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Asian Studies 1
Assignment 1
We have been doing quizzes and you were required to read some theories—Anglo
Conformity, Melting Pot and Cultural Pluralism.
In this assignment, you will choose to write about either Anglo-Conformity or Melting
Pot. You need to write three paragraphs.
The first paragraph is the introductory paragraph. You need to introduce a general
observation about what you think is the general relationship between Asians and the
dominant culture in the United States. Relate that observation to ONE theory. Define
the theory well, based on Gordon’s essay. You probably need to use some quotes from
Gordon’s essay to explain the theory. The last sentence of the paragraph is the thesis
You have choices in the supporting paragraphs:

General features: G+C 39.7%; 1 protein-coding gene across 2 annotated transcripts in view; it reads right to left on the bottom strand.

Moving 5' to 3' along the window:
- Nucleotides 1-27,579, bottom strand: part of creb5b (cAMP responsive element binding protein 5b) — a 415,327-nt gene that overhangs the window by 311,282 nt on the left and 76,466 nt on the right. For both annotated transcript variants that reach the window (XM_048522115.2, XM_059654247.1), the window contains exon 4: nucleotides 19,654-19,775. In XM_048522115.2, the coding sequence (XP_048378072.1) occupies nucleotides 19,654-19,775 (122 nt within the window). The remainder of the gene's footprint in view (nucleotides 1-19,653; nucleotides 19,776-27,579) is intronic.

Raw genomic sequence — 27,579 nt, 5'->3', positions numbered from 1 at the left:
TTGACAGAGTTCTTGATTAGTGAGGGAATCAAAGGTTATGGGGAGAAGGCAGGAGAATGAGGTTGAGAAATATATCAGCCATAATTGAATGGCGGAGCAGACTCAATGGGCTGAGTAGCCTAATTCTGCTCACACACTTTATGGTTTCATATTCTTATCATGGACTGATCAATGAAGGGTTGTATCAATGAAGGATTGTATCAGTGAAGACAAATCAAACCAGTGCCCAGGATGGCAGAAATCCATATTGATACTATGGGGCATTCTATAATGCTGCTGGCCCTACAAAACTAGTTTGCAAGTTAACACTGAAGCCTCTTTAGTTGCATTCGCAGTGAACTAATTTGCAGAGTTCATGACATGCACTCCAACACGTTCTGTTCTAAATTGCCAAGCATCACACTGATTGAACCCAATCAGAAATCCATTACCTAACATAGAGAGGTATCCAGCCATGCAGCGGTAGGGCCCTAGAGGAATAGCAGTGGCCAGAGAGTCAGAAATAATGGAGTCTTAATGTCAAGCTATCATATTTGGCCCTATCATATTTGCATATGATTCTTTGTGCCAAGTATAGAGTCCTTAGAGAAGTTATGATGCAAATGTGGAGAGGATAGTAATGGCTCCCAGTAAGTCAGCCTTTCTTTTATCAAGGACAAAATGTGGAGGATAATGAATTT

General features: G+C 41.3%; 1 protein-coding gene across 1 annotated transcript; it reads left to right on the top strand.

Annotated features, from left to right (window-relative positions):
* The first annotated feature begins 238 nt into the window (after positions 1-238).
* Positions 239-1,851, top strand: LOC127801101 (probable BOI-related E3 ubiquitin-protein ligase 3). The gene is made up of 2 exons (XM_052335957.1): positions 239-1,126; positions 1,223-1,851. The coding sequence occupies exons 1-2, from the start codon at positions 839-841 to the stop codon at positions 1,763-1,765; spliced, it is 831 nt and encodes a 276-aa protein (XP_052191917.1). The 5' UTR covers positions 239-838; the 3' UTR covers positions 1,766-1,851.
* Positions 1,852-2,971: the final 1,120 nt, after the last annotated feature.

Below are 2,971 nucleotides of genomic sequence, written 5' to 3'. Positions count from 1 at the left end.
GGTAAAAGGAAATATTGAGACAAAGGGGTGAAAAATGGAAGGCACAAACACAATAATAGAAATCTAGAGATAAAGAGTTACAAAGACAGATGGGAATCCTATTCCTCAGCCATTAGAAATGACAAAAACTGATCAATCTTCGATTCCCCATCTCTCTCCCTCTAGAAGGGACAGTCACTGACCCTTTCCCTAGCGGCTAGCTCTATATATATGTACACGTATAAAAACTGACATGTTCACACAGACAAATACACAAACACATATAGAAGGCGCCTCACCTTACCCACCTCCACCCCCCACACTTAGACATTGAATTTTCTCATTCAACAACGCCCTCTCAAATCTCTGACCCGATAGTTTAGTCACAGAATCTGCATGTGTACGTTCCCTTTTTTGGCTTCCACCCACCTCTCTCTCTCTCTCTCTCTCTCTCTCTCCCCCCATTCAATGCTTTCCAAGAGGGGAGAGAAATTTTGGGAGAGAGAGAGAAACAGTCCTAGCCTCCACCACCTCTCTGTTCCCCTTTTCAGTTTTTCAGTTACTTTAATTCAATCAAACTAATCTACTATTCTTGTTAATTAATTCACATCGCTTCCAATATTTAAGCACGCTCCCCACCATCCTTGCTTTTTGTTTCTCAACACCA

A] refer to at least one of the readings to explain how the theories work, explaining your
thoughts about the theories. You need to provide adequate textual supports to explain
how the quotes are related to your understanding of the Assimilation Theory of your
B] write a personal narrative of an experience or observation of the theory you have
chosen. This choice requires your narration to be directly relevant to the theory you will
be working on, making connection with Gordon’s essay. You will probably need some
textual references.
Remember to watch the video on how to turn in your assignment on Canvas before
turning in your assignment.
By Milton Gordon
Three ideologies or conceptual models have competed for attention on the American